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Old Nov 07, 2015, 04:07 PM
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Non-foiling trimarans and catamarans

Based on all of the various threads about foiling multihulls, I thought I would step back and begin one about multihulls that DON'T fly or foil. Somewhere out there I feel there are sailors who would like to try a multihull, but have not much interest in foils and one-off boats. Thus this thread.

Foiling Guys - feel free to post if commenting on building techniques, process, design plans, fittings, etc. But keep the foil stuff in their appropriate thread.

Thanks, Dick L.
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Old Nov 07, 2015, 04:19 PM
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To kick this off, back in the late 1990's NACRA had a design they referred to as the "INTER" Class - from 17 foot to 20 feet, their design at the time was cutting edge. The hulls were very narrow, sharp bows for wave cutting action, and the design proved excellent in competition at the time against their older designs, as well as their competitors - namely Hobie, and Prindle.

I started on a project to see if I could build a multihull, with slab balsa sides, but a shaped foam hull bottom and deck. The concept isn't new, and it saves a bunch of time (and work) gluing up balsa strips to get a nice round hull.

Attached is a photo of the Inter NACRA 17 cat, and also a couple of photos of hulls shaped from expanded foam (the pink, blue or gray stuff for house insulation) and later covered with glass along with the hull sides.
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Old Nov 07, 2015, 04:41 PM
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As noted, in my post above, I have elected to call my first effort an "Economaran" of which two identical hulls or two with a larger center hull could be easily built in catamaran or trimaran configuration. You will notice, part way through, I drew some bow shapes similar to the wave piercing bows currently in favor.

No - you won't have sexy round sided hulls, basically the hull is a simple box section, but you can proceed to build a series of templates and glue up strips, or even use foam sheets and bend/glue to the shapes of stations if you prefer. The idea is to give a home builder who doesn't want time, work laying up strips of balsa, who can probably assemble a complete boat in a weekend or two (with sufficient forethought) and have something that will probably out perform most monohulls on the pond or lake.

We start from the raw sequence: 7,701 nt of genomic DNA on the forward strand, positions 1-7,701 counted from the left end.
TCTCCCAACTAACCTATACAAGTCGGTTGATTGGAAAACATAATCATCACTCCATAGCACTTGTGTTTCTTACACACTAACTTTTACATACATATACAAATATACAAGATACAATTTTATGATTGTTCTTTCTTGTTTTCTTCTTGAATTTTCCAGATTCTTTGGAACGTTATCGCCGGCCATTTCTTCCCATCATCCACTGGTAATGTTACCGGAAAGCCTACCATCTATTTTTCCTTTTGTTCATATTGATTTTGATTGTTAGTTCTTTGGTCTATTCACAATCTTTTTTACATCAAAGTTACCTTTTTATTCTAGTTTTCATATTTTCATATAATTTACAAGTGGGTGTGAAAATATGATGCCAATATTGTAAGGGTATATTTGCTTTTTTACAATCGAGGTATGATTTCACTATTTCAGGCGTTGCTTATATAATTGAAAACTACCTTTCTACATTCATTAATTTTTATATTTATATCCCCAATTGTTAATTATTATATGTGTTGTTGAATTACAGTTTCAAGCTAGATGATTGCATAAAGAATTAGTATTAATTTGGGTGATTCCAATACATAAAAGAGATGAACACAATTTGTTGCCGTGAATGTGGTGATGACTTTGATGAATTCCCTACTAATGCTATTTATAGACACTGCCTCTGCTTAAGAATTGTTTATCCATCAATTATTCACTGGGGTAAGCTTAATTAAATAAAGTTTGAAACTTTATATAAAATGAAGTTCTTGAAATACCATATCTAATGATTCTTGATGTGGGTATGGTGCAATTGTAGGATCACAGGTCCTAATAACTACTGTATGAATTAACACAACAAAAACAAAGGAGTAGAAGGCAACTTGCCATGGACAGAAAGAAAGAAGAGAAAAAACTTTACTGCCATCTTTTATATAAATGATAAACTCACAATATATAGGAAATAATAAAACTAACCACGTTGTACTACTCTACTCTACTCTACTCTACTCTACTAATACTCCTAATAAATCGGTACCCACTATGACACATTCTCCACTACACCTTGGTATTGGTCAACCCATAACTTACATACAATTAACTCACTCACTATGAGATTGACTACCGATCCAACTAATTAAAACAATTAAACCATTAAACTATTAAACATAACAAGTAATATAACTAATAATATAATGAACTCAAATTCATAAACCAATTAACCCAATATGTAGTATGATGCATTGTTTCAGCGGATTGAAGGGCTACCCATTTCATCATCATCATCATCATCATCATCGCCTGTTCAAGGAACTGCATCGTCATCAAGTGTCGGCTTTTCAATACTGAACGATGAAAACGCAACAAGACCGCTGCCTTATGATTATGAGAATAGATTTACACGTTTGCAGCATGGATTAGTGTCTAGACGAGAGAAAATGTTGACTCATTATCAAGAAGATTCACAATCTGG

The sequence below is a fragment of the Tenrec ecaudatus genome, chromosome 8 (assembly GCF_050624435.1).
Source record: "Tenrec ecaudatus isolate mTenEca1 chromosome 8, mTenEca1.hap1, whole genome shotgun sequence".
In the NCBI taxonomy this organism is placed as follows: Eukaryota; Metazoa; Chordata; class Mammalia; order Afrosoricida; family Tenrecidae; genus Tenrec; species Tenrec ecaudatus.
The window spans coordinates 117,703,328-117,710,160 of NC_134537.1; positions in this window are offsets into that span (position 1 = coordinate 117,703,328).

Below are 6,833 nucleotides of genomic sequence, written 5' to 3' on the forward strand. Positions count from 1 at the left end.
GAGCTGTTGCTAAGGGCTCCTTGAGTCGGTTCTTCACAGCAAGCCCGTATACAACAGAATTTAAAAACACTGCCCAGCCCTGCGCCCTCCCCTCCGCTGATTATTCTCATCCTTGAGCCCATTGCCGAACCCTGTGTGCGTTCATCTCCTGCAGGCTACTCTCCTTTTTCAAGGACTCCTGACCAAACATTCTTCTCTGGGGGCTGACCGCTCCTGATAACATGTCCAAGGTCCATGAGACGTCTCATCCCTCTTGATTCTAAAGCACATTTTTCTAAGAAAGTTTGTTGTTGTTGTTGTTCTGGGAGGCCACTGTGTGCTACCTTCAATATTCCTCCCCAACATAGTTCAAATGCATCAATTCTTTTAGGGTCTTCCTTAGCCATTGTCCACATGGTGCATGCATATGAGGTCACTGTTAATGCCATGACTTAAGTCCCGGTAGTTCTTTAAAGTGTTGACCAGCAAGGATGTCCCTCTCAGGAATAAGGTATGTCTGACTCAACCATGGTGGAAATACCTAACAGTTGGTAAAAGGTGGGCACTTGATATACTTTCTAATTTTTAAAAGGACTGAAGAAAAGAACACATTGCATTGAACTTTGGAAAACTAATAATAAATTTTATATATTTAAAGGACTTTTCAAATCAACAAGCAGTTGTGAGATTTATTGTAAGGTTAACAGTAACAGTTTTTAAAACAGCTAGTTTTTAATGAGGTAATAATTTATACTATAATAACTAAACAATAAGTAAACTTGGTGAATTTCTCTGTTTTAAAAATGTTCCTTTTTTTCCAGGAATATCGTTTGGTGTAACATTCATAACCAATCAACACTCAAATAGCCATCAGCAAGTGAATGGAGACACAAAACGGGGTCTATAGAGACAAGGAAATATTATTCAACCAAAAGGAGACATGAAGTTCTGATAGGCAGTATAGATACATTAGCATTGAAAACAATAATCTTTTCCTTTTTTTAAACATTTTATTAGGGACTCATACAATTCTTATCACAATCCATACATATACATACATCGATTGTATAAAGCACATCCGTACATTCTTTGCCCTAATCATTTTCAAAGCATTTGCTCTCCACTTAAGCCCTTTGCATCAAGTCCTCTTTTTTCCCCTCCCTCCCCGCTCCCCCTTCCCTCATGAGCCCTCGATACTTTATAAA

Basically, one starts with two pieces of thin balsa sheet - 1/8 thick suggested. A couple of pieces are cut and inserted to give you a "pointy" end and a "square" end. The photos are pretty self descriptive. Once you glue on the slab bottom, it's time to shape. Then one must fabricate a daggerboard trunk and fasten into the bottom of the hull. There are some places that I would suggest some extra strength. Where shrouds attach, where cross beams attach, and the underside of the deck for jib boom attachment.
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Old Nov 09, 2015, 06:33 PM
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Did some further work on the Economaran. The hull bottom foam has been added, and I have drawn in the approximate side profile of the hull. There is still foam to add to the top (deck) which may change the profile considerably - especially where and how I mount the crossbeams.. Trying to determine if I like the rounded bows (ala current AC Cup boat designs) or if I like the straighter bow shape (green line) popular with a lot of the A Class cat builders.
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Old Nov 09, 2015, 06:44 PM
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Waauw nice project!

Hello Dick,

Nice project, I sail the rc Robbe Topcat catamaran, I sailed also prindle and now hobie, so I want now to reproduce the boat in polyester with the same shape of a prindle and hobie and personalise the boatsails. Already a picture in photoshop how they need to look like..

Do you have other tips for connection hulls,..?

Thanks to help me out.
Karel